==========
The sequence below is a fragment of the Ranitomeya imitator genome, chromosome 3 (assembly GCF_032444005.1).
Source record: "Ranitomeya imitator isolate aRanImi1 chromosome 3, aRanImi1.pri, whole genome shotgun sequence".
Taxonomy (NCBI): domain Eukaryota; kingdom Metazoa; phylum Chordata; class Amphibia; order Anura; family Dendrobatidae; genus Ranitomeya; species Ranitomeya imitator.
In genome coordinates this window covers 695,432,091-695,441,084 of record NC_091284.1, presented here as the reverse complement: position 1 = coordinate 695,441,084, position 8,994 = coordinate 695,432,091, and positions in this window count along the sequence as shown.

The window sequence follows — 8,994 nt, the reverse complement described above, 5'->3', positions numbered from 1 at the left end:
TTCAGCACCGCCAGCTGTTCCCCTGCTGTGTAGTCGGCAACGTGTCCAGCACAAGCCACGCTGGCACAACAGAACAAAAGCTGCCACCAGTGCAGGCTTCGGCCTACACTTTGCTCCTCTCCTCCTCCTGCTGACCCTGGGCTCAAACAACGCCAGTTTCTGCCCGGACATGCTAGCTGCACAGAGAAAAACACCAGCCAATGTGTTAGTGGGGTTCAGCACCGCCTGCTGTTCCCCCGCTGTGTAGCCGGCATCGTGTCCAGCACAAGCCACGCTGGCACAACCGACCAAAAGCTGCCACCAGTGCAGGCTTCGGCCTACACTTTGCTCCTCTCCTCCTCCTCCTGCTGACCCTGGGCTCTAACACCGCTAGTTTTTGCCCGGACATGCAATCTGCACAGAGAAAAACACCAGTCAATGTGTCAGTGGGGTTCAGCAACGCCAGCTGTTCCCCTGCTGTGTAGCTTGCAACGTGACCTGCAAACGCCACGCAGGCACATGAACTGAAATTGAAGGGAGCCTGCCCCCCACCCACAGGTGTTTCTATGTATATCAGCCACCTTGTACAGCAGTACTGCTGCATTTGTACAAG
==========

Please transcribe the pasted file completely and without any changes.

The sequence below is a fragment of the Ranitomeya imitator genome, chromosome 3 (assembly GCF_032444005.1).
Source record: "Ranitomeya imitator isolate aRanImi1 chromosome 3, aRanImi1.pri, whole genome shotgun sequence".
Taxonomy (NCBI): domain Eukaryota; kingdom Metazoa; phylum Chordata; class Amphibia; order Anura; family Dendrobatidae; genus Ranitomeya; species Ranitomeya imitator.
In genome coordinates this window covers 695,432,091-695,441,084 of record NC_091284.1, presented here as the reverse complement: position 1 = coordinate 695,441,084, position 8,994 = coordinate 695,432,091, and positions in this window count along the sequence as shown.

The window sequence follows — 8,994 nt, the reverse complement described above, 5'->3', positions numbered from 1 at the left end:
TTCAGCACCGCCAGCTGTTCCCCTGCTGTGTAGTCGGCAACGTGTCCAGCACAAGCCACGCTGGCACAACAGAACAAAAGCTGCCACCAGTGCAGGCTTCGGCCTACACTTTGCTCCTCTCCTCCTCCTGCTGACCCTGGGCTCAAACAACGCCAGTTTCTGCCCGGACATGCTAGCTGCACAGAGAAAAACACCAGCCAATGTGTTAGTGGGGTTCAGCACCGCCTGCTGTTCCCCCGCTGTGTAGCCGGCATCGTGTCCAGCACAAGCCACGCTGGCACAACCGACCAAAAGCTGCCACCAGTGCAGGCTTCGGCCTACACTTTGCTCCTCTCCTCCTCCTCCTGCTGACCCTGGGCTCTAACACCGCTAGTTTTTGCCCGGACATGCAATCTGCACAGAGAAAAACACCAGTCAATGTGTCAGTGGGGTTCAGCAACGCCAGCTGTTCCCCTGCTGTGTAGCTTGCAACGTGACCTGCAAACGCCACGCAGGCACATGAACTGAAATTGAAGGGAGCCTGCCCCCCACCCACAGGTGTTTCTATGTATATCAGCCACCTTGTACAGCAGTACTGCTGCATTTGTACAAG